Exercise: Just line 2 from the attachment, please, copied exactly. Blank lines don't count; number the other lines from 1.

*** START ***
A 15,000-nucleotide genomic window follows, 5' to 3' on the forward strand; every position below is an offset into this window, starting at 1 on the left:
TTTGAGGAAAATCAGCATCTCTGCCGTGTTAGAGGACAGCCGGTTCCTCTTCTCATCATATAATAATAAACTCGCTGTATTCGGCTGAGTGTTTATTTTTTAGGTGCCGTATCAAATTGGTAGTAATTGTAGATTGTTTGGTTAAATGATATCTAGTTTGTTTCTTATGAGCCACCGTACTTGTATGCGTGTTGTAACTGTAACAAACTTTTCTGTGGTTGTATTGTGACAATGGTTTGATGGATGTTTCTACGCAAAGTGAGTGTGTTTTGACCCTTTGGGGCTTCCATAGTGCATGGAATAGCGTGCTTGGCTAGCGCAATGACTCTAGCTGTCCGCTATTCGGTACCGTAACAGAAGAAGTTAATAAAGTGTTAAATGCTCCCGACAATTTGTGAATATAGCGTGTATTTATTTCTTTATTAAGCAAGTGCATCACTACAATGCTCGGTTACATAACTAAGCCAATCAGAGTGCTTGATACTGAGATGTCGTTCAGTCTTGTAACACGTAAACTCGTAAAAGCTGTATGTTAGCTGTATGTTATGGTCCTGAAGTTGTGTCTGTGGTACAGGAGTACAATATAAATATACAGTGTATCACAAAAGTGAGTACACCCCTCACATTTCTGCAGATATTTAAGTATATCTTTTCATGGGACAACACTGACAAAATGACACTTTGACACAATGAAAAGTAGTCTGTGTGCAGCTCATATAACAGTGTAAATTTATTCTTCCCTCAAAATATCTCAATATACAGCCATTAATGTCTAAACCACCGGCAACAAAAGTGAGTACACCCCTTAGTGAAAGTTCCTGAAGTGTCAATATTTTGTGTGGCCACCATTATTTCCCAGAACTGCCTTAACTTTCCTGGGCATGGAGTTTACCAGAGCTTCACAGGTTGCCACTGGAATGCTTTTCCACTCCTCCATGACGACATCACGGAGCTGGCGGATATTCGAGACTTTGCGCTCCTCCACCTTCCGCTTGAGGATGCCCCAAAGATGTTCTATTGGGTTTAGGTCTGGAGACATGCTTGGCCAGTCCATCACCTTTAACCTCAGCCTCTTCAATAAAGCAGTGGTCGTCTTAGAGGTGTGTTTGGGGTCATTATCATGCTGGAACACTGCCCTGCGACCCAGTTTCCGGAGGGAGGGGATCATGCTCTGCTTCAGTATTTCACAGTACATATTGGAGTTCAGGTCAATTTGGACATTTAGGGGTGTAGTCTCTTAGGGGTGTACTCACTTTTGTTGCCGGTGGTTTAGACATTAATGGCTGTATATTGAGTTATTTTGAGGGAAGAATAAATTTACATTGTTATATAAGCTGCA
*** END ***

TTTGAGGAAAATCAGCATCTCTGCCGTGTTAGAGGACAGCCGGTTCCTCTTCTCATCATATAATAATAAACTCGCTGTATTCGGCTGAGTGTTTATTTTTTAGGTGCCGTATCAAATTGGTAGTAATTGTAGATTGTTTGGTTAAATGATATCTAGTTTGTTTCTTATGAGCCACCGTACTTGTATGCGTGTTGTAACTGTAACAAACTTTTCTGTGGTTGTATTGTGACAATGGTTTGATGGATGTTTCTACGCAAAGTGAGTGTGTTTTGACCCTTTGGGGCTTCCATAGTGCATGGAATAGCGTGCTTGGCTAGCGCAATGACTCTAGCTGTCCGCTATTCGGTACCGTAACAGAAGAAGTTAATAAAGTGTTAAATGCTCCCGACAATTTGTGAATATAGCGTGTATTTATTTCTTTATTAAGCAAGTGCATCACTACAATGCTCGGTTACATAACTAAGCCAATCAGAGTGCTTGATACTGAGATGTCGTTCAGTCTTGTAACACGTAAACTCGTAAAAGCTGTATGTTAGCTGTATGTTATGGTCCTGAAGTTGTGTCTGTGGTACAGGAGTACAATATAAATATACAGTGTATCACAAAAGTGAGTACACCCCTCACATTTCTGCAGATATTTAAGTATATCTTTTCATGGGACAACACTGACAAAATGACACTTTGACACAATGAAAAGTAGTCTGTGTGCAGCTCATATAACAGTGTAAATTTATTCTTCCCTCAAAATATCTCAATATACAGCCATTAATGTCTAAACCACCGGCAACAAAAGTGAGTACACCCCTTAGTGAAAGTTCCTGAAGTGTCAATATTTTGTGTGGCCACCATTATTTCCCAGAACTGCCTTAACTTTCCTGGGCATGGAGTTTACCAGAGCTTCACAGGTTGCCACTGGAATGCTTTTCCACTCCTCCATGACGACATCACGGAGCTGGCGGATATTCGAGACTTTGCGCTCCTCCACCTTCCGCTTGAGGATGCCCCAAAGATGTTCTATTGGGTTTAGGTCTGGAGACATGCTTGGCCAGTCCATCACCTTTAACCTCAGCCTCTTCAATAAAGCAGTGGTCGTCTTAGAGGTGTGTTTGGGGTCATTATCATGCTGGAACACTGCCCTGCGACCCAGTTTCCGGAGGGAGGGGATCATGCTCTGCTTCAGTATTTCACAGTACATATTGGAGTTCAGGTCAATTTGGACATTTAGGGGTGTAGTCTCTTAGGGGTGTACTCACTTTTGTTGCCGGTGGTTTAGACATTAATGGCTGTATATTGAGTTATTTTGAGGGAAGAATAAATTTACATTGTTATATAAGCTGCA